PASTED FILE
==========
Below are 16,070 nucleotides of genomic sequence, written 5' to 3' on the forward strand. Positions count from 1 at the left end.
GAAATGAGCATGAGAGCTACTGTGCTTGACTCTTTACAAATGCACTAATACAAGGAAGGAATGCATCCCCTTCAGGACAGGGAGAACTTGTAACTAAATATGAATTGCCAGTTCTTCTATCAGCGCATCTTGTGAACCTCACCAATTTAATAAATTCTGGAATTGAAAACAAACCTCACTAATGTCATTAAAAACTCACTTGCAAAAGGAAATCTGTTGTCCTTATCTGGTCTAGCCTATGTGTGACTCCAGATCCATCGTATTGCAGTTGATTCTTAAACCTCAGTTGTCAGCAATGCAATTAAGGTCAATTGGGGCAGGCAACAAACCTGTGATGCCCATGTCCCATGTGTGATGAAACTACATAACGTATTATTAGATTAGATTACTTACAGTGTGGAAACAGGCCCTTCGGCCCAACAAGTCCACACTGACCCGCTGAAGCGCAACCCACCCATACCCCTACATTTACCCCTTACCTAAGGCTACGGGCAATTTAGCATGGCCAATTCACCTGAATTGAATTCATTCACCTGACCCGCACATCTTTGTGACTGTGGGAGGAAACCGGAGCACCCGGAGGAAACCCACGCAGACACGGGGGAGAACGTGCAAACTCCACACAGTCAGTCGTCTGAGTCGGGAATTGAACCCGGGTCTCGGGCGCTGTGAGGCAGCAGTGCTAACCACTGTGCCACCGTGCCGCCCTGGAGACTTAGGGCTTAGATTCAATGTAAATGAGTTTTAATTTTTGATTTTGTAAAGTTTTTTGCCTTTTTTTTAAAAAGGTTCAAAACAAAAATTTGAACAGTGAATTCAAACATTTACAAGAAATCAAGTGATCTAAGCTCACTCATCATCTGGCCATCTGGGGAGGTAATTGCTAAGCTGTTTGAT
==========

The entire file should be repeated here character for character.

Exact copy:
Below are 16,070 nucleotides of genomic sequence, written 5' to 3' on the forward strand. Positions count from 1 at the left end.
GAAATGAGCATGAGAGCTACTGTGCTTGACTCTTTACAAATGCACTAATACAAGGAAGGAATGCATCCCCTTCAGGACAGGGAGAACTTGTAACTAAATATGAATTGCCAGTTCTTCTATCAGCGCATCTTGTGAACCTCACCAATTTAATAAATTCTGGAATTGAAAACAAACCTCACTAATGTCATTAAAAACTCACTTGCAAAAGGAAATCTGTTGTCCTTATCTGGTCTAGCCTATGTGTGACTCCAGATCCATCGTATTGCAGTTGATTCTTAAACCTCAGTTGTCAGCAATGCAATTAAGGTCAATTGGGGCAGGCAACAAACCTGTGATGCCCATGTCCCATGTGTGATGAAACTACATAACGTATTATTAGATTAGATTACTTACAGTGTGGAAACAGGCCCTTCGGCCCAACAAGTCCACACTGACCCGCTGAAGCGCAACCCACCCATACCCCTACATTTACCCCTTACCTAAGGCTACGGGCAATTTAGCATGGCCAATTCACCTGAATTGAATTCATTCACCTGACCCGCACATCTTTGTGACTGTGGGAGGAAACCGGAGCACCCGGAGGAAACCCACGCAGACACGGGGGAGAACGTGCAAACTCCACACAGTCAGTCGTCTGAGTCGGGAATTGAACCCGGGTCTCGGGCGCTGTGAGGCAGCAGTGCTAACCACTGTGCCACCGTGCCGCCCTGGAGACTTAGGGCTTAGATTCAATGTAAATGAGTTTTAATTTTTGATTTTGTAAAGTTTTTTGCCTTTTTTTTAAAAAGGTTCAAAACAAAAATTTGAACAGTGAATTCAAACATTTACAAGAAATCAAGTGATCTAAGCTCACTCATCATCTGGCCATCTGGGGAGGTAATTGCTAAGCTGTTTGAT